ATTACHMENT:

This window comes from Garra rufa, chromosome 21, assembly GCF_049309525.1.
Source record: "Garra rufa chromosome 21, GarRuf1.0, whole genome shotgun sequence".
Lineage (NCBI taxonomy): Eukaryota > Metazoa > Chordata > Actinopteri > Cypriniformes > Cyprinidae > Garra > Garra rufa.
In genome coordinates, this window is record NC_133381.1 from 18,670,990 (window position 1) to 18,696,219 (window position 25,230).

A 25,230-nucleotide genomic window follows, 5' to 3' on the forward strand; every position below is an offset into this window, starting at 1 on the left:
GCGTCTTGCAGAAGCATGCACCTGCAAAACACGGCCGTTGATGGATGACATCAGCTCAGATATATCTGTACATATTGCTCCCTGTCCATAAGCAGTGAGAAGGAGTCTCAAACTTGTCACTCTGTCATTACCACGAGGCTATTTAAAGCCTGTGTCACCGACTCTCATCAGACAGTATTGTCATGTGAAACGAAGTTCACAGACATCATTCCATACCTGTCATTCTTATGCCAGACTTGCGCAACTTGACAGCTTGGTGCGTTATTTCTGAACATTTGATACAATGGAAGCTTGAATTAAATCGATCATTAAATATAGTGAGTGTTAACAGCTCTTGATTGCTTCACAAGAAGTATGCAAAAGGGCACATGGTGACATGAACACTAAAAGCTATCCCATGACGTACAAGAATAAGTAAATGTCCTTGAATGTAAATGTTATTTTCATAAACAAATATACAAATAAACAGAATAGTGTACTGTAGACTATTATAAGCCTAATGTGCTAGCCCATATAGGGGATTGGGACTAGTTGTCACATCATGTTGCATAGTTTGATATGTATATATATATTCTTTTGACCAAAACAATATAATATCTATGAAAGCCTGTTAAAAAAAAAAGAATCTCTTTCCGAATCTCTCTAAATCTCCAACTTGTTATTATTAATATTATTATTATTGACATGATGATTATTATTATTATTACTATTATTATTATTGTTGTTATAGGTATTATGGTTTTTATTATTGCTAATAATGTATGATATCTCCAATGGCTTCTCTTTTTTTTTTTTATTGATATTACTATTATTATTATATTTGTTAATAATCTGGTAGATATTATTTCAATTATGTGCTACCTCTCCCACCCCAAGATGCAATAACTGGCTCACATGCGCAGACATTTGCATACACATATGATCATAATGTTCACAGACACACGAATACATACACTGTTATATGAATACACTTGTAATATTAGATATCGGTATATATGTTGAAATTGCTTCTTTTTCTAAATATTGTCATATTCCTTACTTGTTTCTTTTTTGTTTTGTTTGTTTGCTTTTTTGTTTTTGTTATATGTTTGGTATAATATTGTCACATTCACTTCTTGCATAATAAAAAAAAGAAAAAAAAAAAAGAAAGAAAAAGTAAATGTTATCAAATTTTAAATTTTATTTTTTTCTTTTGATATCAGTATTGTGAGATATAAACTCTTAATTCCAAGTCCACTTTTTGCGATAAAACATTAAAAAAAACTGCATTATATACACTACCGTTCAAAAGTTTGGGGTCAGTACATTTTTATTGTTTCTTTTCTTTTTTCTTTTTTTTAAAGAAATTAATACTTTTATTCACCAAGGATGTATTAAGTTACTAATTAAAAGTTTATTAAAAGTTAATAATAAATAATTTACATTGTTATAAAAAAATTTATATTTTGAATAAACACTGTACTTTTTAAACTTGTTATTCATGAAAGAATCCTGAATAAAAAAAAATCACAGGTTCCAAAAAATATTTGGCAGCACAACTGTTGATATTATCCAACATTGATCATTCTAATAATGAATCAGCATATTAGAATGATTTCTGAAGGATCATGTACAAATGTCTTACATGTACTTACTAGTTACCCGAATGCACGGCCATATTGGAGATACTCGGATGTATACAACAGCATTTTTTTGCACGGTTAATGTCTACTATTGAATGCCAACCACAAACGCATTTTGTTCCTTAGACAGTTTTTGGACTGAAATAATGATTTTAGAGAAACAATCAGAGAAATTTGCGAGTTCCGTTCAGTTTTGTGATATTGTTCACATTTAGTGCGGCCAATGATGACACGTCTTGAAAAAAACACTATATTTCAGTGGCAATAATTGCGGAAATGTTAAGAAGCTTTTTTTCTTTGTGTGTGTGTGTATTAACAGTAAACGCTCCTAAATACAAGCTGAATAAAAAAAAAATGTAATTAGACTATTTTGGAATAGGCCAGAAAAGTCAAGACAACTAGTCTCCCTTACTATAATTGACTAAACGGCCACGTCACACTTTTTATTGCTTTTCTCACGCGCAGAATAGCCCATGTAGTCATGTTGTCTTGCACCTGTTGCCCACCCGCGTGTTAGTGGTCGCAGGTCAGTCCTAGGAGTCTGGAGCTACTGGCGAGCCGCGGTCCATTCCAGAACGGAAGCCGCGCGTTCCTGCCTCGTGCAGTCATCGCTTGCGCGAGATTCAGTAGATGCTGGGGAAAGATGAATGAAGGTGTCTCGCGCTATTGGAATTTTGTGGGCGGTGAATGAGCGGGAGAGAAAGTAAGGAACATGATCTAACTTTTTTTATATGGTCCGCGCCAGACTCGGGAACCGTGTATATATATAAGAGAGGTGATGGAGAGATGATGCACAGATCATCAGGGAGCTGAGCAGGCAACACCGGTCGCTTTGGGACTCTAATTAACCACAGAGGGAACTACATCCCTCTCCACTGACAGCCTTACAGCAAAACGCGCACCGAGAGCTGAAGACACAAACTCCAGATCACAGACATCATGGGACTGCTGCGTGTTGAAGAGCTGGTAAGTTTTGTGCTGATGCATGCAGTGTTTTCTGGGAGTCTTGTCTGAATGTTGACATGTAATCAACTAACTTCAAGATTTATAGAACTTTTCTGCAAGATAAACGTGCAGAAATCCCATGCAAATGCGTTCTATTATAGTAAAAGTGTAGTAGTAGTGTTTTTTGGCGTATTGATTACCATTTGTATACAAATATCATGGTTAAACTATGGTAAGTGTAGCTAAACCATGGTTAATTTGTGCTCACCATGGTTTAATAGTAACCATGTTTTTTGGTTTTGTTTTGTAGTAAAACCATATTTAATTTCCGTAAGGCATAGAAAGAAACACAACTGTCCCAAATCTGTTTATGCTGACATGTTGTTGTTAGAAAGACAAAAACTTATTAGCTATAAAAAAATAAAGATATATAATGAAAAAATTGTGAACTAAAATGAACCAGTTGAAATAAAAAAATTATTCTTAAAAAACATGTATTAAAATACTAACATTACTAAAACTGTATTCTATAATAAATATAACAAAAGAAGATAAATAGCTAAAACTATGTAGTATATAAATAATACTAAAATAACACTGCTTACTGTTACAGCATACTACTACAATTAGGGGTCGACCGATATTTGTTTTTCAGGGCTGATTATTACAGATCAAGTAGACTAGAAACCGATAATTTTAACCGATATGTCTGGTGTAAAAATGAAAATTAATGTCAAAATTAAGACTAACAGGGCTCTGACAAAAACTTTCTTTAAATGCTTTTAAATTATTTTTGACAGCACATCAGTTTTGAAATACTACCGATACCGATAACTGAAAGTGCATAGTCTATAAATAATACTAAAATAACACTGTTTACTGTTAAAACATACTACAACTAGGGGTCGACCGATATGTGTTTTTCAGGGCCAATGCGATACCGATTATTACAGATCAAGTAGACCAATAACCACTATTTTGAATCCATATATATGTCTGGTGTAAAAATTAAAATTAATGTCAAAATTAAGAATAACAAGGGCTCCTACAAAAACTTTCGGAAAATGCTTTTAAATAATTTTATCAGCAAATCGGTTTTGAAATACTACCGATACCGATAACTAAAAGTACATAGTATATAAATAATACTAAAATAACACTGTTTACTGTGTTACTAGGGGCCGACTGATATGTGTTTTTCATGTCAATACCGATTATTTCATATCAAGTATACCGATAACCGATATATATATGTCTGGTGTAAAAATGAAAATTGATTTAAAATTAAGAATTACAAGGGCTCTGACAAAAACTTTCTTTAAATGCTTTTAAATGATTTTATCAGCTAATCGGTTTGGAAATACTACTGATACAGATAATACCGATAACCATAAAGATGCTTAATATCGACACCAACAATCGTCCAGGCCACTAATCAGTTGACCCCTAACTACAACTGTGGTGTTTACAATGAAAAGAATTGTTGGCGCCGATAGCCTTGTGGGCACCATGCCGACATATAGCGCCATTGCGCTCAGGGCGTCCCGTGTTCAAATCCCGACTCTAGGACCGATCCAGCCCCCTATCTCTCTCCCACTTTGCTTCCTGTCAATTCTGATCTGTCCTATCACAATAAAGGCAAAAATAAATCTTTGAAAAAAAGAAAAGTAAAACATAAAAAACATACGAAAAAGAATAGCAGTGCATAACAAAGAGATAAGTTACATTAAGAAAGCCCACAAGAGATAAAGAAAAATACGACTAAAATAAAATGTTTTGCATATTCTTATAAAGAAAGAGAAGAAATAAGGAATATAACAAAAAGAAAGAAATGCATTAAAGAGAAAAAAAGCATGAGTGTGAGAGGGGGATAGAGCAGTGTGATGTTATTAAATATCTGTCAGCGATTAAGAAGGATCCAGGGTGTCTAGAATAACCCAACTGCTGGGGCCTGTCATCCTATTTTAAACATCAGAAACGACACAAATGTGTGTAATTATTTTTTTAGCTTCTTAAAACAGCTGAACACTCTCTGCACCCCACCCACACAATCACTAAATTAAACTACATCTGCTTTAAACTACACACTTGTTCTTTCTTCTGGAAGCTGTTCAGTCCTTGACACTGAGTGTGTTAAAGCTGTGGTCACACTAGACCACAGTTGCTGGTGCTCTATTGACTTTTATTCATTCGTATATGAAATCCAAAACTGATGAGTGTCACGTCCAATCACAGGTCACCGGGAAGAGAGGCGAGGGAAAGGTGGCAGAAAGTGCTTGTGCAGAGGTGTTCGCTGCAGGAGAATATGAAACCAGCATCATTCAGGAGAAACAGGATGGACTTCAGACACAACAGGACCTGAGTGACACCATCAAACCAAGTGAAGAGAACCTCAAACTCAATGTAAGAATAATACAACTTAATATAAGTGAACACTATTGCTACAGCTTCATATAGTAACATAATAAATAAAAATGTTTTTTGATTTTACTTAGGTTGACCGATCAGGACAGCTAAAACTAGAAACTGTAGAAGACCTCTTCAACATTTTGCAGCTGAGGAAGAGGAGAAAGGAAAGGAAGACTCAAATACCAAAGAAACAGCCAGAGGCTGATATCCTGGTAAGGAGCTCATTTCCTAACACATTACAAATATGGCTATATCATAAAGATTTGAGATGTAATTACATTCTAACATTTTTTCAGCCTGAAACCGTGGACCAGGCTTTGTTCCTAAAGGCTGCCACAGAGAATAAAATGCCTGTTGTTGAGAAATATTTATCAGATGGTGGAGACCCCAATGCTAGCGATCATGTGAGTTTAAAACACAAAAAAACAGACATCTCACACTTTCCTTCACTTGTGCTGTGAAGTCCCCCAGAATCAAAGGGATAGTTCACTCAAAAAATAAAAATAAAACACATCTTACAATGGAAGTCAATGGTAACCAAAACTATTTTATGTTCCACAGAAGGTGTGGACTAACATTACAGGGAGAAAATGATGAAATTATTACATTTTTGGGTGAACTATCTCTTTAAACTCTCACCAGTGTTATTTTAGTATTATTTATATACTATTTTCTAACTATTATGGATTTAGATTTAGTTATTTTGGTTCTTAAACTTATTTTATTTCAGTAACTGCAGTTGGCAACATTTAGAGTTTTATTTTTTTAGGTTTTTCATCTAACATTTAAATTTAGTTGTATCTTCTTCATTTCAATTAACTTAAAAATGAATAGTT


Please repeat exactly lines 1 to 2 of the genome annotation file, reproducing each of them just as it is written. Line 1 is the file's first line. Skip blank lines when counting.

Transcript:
This window comes from Garra rufa, chromosome 21, assembly GCF_049309525.1.
Source record: "Garra rufa chromosome 21, GarRuf1.0, whole genome shotgun sequence".